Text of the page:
“The governor has certainly brought a lot of new ideas to the table,” said Conor Bambrick, energy and air director at Environmental Advocates of New York.
“The concepts and proposals out there are certainly going to take the state in a dramatically different direction. What’s really needed is a comprehensive plan, one geared toward a roadmap of an 80 percent climate pollution reduction by 2050.”
But even in the short term, significant challenges remain, such as getting the utilities on board with the increased emphasis on renewables, convincing a critical mass of homeowners and business to invest in clean energy, and building larger-scale solar and wind projects that are needed to replace fossil-fuel burning plants.
Those challenges aren’t necessarily ones that can be addressed in the next four years, it’s time for the state to see a meaningful shift toward alternative energy sources before Cuomo, presumably, finishes his second term.
State energy czar Richard Kauffman said he understands the skepticism, since the state is moving forward so quickly with a dramatic restructuring of the energy markets and the renewable industry. But he said the administration is going beyond the types of mandates for renewable energy that environmental groups tend to favor.
“It can make environmental groups feel comfortable if everything is mandate-based, but the problem with that is it only takes you so far,” he said. “If we’re really going to achieve the objectives we want to achieve in terms of emissions reductions and economic growth and affordability and innovation, we have to do things in a different way. I understand that is going to cause anxiety because we are making changes.”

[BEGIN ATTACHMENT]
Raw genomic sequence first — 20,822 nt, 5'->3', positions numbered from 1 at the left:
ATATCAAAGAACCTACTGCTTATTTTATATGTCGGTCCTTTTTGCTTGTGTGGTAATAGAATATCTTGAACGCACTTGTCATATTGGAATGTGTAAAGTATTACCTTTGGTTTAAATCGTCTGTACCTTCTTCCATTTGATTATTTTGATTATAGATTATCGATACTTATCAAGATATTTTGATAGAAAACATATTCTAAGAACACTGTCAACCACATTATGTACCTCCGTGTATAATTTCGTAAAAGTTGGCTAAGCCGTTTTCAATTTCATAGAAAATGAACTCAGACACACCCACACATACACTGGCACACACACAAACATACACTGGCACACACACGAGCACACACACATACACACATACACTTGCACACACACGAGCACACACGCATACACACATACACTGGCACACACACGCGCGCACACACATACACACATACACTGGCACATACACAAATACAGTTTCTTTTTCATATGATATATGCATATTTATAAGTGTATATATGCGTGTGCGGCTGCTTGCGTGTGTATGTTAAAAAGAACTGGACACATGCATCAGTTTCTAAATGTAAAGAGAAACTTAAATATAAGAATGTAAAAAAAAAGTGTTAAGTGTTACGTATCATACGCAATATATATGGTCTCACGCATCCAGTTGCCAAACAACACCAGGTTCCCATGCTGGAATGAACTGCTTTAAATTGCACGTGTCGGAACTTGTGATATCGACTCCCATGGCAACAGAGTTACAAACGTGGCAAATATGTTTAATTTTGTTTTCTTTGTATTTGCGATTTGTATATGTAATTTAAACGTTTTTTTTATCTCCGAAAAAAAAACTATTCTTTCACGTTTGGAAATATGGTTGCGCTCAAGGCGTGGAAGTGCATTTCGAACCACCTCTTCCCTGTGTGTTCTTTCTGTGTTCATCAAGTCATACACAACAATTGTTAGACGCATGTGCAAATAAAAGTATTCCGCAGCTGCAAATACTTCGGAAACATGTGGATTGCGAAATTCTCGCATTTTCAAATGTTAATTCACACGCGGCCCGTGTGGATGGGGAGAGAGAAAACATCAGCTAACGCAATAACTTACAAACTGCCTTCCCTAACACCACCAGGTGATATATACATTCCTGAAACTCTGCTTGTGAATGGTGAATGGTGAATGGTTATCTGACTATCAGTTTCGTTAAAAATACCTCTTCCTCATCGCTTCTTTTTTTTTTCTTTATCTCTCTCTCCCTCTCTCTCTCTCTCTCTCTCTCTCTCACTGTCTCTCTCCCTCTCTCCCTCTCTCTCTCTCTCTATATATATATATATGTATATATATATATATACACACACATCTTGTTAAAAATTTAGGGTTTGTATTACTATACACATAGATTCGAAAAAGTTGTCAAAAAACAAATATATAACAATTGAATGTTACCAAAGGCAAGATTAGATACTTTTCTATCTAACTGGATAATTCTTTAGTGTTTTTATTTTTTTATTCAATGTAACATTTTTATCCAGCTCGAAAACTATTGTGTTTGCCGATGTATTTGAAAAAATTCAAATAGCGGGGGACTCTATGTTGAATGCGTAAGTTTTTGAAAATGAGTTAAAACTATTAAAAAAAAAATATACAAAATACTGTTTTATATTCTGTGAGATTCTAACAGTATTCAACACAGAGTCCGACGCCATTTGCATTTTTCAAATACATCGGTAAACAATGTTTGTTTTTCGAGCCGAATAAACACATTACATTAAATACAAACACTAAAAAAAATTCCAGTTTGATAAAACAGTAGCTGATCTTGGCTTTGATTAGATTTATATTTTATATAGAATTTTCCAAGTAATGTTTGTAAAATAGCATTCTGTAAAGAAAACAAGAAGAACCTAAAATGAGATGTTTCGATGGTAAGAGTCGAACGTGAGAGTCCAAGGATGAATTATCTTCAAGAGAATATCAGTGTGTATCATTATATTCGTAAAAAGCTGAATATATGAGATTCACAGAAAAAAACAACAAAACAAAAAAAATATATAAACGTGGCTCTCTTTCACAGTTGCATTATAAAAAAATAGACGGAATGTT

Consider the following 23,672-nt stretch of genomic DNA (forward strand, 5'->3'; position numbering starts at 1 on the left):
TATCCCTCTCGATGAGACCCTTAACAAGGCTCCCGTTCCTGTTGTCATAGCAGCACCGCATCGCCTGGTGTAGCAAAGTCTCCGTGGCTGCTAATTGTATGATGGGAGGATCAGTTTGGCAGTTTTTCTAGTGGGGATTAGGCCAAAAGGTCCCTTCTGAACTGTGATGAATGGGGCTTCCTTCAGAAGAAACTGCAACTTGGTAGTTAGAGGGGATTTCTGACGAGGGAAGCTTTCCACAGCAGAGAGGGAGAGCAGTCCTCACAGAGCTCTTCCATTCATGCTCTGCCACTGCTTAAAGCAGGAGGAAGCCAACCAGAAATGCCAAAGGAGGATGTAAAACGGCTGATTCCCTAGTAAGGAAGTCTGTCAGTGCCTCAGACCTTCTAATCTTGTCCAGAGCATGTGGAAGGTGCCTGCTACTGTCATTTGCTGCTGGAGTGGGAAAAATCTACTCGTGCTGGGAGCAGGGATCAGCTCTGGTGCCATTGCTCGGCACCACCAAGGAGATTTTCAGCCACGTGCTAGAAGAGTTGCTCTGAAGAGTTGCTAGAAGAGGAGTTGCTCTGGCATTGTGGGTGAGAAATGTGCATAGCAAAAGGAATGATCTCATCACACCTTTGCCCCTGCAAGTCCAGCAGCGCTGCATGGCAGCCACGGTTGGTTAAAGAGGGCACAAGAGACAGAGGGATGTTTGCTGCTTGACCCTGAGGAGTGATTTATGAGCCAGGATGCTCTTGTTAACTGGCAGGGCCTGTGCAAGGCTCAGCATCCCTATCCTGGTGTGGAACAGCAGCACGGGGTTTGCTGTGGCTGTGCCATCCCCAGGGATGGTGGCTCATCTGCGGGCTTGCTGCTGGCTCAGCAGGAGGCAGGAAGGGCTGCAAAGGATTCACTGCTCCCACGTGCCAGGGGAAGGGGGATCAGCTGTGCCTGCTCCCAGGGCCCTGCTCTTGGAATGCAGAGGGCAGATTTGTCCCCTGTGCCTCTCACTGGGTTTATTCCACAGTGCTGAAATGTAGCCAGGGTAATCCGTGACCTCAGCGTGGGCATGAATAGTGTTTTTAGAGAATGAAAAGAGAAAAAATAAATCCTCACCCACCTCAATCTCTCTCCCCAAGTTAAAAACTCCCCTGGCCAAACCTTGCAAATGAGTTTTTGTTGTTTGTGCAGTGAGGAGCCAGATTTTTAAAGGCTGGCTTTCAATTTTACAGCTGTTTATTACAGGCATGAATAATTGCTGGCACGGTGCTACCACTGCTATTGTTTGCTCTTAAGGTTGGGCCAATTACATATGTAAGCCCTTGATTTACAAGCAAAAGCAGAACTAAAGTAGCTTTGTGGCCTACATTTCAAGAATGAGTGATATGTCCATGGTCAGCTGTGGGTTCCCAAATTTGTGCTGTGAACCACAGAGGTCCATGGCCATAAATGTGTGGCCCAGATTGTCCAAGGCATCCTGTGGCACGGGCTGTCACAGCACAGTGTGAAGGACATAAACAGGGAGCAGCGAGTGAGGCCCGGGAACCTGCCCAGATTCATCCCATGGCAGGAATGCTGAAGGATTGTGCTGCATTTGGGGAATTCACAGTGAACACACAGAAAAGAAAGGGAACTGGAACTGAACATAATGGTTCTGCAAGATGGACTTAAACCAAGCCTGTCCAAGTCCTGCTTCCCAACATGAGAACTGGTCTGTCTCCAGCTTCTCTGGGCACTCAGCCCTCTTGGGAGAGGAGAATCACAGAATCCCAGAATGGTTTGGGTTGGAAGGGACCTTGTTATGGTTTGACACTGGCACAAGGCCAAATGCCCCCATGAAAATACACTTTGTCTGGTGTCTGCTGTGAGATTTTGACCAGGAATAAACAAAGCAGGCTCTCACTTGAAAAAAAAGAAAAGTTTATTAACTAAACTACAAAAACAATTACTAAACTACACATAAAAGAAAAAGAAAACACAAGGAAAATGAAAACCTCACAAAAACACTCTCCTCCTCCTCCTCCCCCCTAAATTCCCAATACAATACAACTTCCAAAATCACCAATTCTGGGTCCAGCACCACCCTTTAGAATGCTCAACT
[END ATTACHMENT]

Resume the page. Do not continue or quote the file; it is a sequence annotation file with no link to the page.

Certainly, the state is committing real resources to those changes. Perhaps most significant is the state’s planned reworking of its grid, the Renewing Energy Vision plan, which will change New York’s energy market to encourage production from renewable sources and less reliance on large fossil fuel-consuming facilities.
But other promises have failed to materialize, like the “energy highway” the governor talked about in 2010.
It promised hundreds of miles of new transmissions lines that would bring upstate power to downstate’s growing demand. Four years later, hardly any of it has been built. A major centerpiece of the proposal, about $600 million worth of transmission lines that would cut through the Hudson Valley, has been mired down in community and environmental protests.